As we get to the next town, we find another small sign leading to a train-station; however, once we make it up the short steep climb, we are unable to find it. We see train tracks, but nothing that would resemble a proper station, not even a ticket machine is in sight. We consult our map and decide to keep riding. There is supposed to be another station several miles down the road. Near that town there is a hiking trail with a parking lot marked on the map. This looks like it would be a good place to stay the night. After a very long day of riding, we finally make it to where this trail is supposed to be. We can’t find a parking lot, instead we find a spot near the top of a hill that looks like a good camp area. We are hoping that there might be a breeze to help fight off the mosquitoes. Unfortunately, we are not that lucky. The mosquito coils and spray seem to help a little bit to fight the pesky insects off, but we still prefer to crawl into the tent as quickly as possible to avoid getting eaten up. In the morning, we notice a couple of mountain bikers riding past our tent, so we hurry to pack up our camp. However, we did not leave before picking a bowl full of blueberries, which were growing all around us.
Today starts out like another groundhog day: long riding day, hills, trees, more trees, mosquitoes, but today we also get a good dose of rain to mix it up a little bit.
Toward the afternoon though, we notice more and more houses. We are following the river, which makes up the natural border between Finland and Sweden. Maybe it is because of the river or because we are slowly working our way out of the arctic circle. Either way, we feel like we have entered civilization again and is it difficult to even spot a good location for wild camping.
After a long day of getting rained on, drying out, and getting drenched again, we finally find a small area between farms, that might be suitable to pitch a tent. There is a farm house nearby across the road, but we are tired and push our bikes off the road, into a small patch of trees between two fields. The ground is wet, uneven, bumpy, and rocky. It is starting to rain again, and the mosquitoes are absurd!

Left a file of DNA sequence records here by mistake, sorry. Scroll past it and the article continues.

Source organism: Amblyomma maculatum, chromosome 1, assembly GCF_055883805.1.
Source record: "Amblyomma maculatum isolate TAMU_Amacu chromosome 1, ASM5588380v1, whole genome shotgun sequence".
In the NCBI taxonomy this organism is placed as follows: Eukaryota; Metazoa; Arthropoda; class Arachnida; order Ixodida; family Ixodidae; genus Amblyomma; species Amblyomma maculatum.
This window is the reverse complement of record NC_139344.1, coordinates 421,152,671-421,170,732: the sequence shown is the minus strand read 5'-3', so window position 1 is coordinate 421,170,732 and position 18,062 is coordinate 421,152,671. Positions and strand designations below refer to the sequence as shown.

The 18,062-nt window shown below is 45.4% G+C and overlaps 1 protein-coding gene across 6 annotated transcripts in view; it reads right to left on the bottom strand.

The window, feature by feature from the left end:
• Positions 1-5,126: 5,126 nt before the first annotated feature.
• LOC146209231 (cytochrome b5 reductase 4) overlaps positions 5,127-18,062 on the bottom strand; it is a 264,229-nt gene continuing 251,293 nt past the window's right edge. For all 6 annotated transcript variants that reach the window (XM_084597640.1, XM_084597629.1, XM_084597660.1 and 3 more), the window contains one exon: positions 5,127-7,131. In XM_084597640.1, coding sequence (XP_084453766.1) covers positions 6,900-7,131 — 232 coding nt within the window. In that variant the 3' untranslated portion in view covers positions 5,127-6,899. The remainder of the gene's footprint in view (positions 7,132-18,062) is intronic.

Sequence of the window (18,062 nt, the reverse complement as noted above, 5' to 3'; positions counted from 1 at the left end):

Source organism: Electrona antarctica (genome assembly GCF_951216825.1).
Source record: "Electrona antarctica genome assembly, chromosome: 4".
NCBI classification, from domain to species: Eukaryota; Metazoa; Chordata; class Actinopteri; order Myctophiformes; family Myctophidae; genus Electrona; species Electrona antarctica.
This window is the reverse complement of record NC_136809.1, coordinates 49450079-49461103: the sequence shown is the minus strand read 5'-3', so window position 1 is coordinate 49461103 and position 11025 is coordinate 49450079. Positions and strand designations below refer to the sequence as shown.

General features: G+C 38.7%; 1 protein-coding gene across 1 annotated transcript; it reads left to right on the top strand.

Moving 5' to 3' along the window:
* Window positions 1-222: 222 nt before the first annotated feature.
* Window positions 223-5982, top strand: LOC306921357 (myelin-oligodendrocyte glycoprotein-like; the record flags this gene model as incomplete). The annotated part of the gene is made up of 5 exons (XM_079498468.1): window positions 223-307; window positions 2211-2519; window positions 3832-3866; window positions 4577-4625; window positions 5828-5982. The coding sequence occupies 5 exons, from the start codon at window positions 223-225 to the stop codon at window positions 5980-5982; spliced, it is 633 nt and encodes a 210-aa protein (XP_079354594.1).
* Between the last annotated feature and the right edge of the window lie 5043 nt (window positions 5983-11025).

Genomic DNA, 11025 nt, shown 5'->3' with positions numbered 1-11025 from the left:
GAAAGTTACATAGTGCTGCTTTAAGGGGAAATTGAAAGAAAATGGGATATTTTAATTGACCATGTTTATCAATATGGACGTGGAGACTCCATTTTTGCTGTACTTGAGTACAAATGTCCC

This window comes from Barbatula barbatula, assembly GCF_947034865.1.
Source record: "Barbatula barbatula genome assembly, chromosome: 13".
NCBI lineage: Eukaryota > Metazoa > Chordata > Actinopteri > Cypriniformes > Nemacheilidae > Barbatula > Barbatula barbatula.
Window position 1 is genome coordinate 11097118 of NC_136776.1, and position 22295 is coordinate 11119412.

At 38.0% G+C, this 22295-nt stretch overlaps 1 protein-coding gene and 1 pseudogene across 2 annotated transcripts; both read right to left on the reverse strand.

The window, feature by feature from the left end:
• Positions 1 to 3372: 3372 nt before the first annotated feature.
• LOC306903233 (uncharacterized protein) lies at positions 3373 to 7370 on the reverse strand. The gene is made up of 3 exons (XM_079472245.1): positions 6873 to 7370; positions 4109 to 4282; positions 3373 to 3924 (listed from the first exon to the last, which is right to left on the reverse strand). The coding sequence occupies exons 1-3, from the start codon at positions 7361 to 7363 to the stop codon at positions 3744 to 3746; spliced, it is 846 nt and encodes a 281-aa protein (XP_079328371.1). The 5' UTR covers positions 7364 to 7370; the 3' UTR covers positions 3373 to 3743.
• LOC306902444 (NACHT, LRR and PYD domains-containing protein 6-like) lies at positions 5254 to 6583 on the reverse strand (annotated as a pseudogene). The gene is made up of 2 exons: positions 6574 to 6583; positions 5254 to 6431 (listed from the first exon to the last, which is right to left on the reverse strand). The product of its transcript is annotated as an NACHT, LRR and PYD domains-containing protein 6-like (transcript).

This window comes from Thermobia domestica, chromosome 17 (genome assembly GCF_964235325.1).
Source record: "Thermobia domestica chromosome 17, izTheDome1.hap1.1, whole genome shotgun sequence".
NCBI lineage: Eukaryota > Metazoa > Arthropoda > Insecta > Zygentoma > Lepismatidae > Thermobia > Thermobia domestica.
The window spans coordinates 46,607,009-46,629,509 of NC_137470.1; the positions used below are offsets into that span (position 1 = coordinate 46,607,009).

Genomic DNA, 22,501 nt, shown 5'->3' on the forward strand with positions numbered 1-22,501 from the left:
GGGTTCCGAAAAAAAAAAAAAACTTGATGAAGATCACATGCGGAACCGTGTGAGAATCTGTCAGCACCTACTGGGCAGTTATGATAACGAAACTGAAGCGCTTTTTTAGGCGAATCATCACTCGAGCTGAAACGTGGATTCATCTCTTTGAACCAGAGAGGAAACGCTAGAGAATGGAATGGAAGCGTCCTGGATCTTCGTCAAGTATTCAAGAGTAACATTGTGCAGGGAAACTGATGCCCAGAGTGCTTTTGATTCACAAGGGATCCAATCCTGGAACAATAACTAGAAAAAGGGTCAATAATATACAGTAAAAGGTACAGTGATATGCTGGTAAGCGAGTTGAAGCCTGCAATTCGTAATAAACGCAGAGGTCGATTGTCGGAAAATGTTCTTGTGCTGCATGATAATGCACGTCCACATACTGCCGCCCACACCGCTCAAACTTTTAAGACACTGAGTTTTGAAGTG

We hurry up, set up camp, throw all the important bags in the vestibule, and jump into the tent to munch on another salami sandwich.
There should definitely be a welcoming committee at the Finish border, that issues every cycle tourist a mosquito net, spray, coils, and midge-net! In the morning, we have a difficult time packing up. We try to hurry, but fending off the bloodsuckers takes time. Even with the spray, we are still getting attacked.
Today we only have a short ride to Torneo. We were told, that the biggest train-station is in Torneo. Tired of getting eaten up every time we stop, we are eager to make it there. After getting drenched one more time and fighting more headwind, we finally arrive in the city just as the weather clears up. We find a train-station, but it seems abandoned: all the doors and windows are locked. We ask a man in a neighboring house, whether this is the main train-station and are told, no, the regular station is about a mile up the road.
We follow the directions and make it to what looks like an industrial area in town. We find train tracks and what looks like a small bus-station shelter. There is no official building and no ticket machine. However, there is a train schedule hanging up in the shelter. Now what! We can’t believe that this city does not have a proper station either, nor a ticket machine! Where do people get their tickets? We do not even know whether we can take our bikes on the train, nor whether we have to reserve a spot for our bikes like we have to do in so many other countries.
We decide to go back into town, find the tourist information and see whether we can use their internet to reserve or buy a ticket online. It takes us a while to find the Finish tourist information office…apparently it is about 2 miles from the train-station on the Swedish side of the river. To our delight though, we are informed, that we can buy the tickets right there at the office.
Happy, with our tickets in our pockets, we hang out at the tourist office while chatting with other travelers. We have a cup of Joe and eat yummy cookies while checking the internet and head to the store to get some supplies before catching the night train to Helskinki.